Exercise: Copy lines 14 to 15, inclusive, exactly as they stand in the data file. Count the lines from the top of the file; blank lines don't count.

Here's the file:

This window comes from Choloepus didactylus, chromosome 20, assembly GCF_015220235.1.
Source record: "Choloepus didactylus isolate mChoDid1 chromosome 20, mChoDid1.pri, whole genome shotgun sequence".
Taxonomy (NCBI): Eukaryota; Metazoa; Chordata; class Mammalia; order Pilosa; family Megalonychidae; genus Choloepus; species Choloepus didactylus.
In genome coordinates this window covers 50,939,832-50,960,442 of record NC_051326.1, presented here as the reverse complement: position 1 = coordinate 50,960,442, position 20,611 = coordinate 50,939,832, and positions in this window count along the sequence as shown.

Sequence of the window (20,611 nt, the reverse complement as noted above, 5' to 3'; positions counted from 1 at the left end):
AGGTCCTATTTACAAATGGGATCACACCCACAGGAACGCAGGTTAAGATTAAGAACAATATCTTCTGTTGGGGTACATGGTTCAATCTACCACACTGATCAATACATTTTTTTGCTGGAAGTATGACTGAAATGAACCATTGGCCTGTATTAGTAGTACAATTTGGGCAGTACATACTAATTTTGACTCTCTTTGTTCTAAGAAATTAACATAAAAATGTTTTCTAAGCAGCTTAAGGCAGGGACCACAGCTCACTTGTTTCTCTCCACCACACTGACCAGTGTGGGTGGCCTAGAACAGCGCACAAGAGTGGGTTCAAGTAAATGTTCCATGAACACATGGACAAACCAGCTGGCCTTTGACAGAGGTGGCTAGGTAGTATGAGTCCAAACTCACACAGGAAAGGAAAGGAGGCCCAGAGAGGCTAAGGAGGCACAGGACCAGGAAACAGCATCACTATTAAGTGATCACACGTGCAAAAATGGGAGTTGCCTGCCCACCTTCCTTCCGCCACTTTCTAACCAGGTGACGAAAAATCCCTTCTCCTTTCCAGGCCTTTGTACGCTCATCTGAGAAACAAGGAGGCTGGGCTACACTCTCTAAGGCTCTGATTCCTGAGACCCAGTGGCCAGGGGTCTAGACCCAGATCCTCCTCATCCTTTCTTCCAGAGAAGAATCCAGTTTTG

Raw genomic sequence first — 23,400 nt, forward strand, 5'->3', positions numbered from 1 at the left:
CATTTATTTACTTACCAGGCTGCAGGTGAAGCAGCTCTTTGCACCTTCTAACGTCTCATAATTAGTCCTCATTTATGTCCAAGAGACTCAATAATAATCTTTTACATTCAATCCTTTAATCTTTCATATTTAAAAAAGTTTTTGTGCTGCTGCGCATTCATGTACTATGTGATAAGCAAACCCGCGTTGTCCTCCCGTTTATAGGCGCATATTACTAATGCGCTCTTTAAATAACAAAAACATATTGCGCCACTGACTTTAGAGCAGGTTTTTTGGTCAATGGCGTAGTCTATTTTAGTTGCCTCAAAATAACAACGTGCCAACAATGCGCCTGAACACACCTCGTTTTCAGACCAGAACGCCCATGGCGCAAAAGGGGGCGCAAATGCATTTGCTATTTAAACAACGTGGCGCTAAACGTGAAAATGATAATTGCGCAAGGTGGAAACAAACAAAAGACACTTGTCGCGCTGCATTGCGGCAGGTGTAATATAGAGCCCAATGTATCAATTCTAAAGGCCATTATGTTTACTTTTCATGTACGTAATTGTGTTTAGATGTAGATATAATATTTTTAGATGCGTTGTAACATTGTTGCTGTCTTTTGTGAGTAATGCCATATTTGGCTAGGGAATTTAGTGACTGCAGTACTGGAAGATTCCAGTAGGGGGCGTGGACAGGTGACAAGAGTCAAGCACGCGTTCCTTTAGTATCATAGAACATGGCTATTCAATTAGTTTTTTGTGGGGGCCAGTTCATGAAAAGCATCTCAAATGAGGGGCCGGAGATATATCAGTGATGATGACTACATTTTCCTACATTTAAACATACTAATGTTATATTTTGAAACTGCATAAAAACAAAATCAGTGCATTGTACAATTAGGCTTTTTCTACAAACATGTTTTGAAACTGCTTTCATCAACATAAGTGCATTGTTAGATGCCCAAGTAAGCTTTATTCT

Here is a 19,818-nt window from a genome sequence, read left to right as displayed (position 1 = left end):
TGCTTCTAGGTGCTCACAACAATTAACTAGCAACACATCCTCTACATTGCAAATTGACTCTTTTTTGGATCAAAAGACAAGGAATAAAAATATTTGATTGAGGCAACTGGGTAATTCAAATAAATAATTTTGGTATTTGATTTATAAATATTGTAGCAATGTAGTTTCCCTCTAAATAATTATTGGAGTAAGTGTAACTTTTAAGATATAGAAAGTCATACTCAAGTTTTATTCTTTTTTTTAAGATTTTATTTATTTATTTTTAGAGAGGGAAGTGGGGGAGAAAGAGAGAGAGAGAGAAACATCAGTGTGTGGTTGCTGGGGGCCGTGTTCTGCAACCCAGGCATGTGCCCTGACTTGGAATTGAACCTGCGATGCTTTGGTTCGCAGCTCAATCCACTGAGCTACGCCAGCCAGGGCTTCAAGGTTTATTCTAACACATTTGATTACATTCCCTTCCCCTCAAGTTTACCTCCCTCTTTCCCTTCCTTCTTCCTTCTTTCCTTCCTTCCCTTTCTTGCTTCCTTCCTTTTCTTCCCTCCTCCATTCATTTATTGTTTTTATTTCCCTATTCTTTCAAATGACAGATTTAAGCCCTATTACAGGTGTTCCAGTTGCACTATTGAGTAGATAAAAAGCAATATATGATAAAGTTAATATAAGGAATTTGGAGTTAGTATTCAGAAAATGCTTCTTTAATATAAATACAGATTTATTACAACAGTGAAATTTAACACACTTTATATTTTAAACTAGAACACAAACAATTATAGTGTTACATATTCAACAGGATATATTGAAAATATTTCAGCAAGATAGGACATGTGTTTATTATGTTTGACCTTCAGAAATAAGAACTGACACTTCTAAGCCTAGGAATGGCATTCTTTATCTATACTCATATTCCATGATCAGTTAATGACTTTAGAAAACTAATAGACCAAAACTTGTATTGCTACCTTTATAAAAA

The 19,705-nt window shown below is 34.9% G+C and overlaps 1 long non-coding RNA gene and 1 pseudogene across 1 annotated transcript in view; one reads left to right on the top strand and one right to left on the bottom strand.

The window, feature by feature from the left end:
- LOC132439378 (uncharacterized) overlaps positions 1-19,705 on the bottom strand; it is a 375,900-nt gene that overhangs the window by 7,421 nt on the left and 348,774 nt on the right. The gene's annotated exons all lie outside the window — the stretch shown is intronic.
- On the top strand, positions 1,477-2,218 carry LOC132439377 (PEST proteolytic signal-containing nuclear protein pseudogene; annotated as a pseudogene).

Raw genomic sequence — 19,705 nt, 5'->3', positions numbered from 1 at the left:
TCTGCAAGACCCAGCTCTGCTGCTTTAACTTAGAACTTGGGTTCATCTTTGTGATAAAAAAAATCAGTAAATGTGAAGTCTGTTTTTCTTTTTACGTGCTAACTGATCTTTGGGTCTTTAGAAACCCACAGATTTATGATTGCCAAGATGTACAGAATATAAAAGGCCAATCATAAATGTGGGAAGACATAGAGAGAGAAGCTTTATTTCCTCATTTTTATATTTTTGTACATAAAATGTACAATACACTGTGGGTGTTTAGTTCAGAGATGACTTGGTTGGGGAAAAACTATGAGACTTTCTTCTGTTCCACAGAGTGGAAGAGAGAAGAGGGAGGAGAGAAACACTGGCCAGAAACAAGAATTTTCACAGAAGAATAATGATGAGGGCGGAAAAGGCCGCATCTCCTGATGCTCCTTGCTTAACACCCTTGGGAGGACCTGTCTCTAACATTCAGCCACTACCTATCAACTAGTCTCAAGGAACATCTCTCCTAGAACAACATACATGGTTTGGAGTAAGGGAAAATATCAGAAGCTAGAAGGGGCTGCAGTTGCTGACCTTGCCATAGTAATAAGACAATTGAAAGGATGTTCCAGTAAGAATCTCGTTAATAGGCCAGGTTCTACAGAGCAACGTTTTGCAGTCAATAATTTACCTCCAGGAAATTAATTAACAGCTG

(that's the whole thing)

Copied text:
- On the top strand, positions 1,477-2,218 carry LOC132439377 (PEST proteolytic signal-containing nuclear protein pseudogene; annotated as a pseudogene).

Raw genomic sequence — 19,705 nt, 5'->3', positions numbered from 1 at the left: